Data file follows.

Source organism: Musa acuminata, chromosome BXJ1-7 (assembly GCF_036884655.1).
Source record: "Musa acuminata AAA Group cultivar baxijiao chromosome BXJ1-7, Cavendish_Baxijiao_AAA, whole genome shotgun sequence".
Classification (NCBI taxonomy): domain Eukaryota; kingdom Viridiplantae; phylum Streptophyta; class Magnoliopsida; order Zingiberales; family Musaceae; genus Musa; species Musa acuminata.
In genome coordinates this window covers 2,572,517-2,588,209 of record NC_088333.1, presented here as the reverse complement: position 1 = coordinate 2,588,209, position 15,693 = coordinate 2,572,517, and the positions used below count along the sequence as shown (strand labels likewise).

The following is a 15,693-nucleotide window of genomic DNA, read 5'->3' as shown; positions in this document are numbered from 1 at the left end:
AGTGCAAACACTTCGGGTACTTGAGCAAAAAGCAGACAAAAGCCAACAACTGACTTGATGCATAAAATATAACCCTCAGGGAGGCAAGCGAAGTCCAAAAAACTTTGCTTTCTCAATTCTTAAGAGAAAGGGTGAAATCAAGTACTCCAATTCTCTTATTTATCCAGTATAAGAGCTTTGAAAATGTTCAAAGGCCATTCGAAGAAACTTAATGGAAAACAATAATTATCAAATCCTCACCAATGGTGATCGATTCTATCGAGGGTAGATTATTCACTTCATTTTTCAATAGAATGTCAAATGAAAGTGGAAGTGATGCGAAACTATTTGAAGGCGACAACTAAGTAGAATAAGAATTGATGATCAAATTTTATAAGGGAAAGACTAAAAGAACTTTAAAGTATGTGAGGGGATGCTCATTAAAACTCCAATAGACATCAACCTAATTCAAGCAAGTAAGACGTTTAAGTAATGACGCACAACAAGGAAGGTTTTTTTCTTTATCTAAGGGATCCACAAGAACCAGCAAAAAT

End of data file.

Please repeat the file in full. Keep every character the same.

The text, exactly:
Source organism: Musa acuminata, chromosome BXJ1-7 (assembly GCF_036884655.1).
Source record: "Musa acuminata AAA Group cultivar baxijiao chromosome BXJ1-7, Cavendish_Baxijiao_AAA, whole genome shotgun sequence".
Classification (NCBI taxonomy): domain Eukaryota; kingdom Viridiplantae; phylum Streptophyta; class Magnoliopsida; order Zingiberales; family Musaceae; genus Musa; species Musa acuminata.
In genome coordinates this window covers 2,572,517-2,588,209 of record NC_088333.1, presented here as the reverse complement: position 1 = coordinate 2,588,209, position 15,693 = coordinate 2,572,517, and the positions used below count along the sequence as shown (strand labels likewise).

The following is a 15,693-nucleotide window of genomic DNA, read 5'->3' as shown; positions in this document are numbered from 1 at the left end:
AGTGCAAACACTTCGGGTACTTGAGCAAAAAGCAGACAAAAGCCAACAACTGACTTGATGCATAAAATATAACCCTCAGGGAGGCAAGCGAAGTCCAAAAAACTTTGCTTTCTCAATTCTTAAGAGAAAGGGTGAAATCAAGTACTCCAATTCTCTTATTTATCCAGTATAAGAGCTTTGAAAATGTTCAAAGGCCATTCGAAGAAACTTAATGGAAAACAATAATTATCAAATCCTCACCAATGGTGATCGATTCTATCGAGGGTAGATTATTCACTTCATTTTTCAATAGAATGTCAAATGAAAGTGGAAGTGATGCGAAACTATTTGAAGGCGACAACTAAGTAGAATAAGAATTGATGATCAAATTTTATAAGGGAAAGACTAAAAGAACTTTAAAGTATGTGAGGGGATGCTCATTAAAACTCCAATAGACATCAACCTAATTCAAGCAAGTAAGACGTTTAAGTAATGACGCACAACAAGGAAGGTTTTTTTCTTTATCTAAGGGATCCACAAGAACCAGCAAAAAT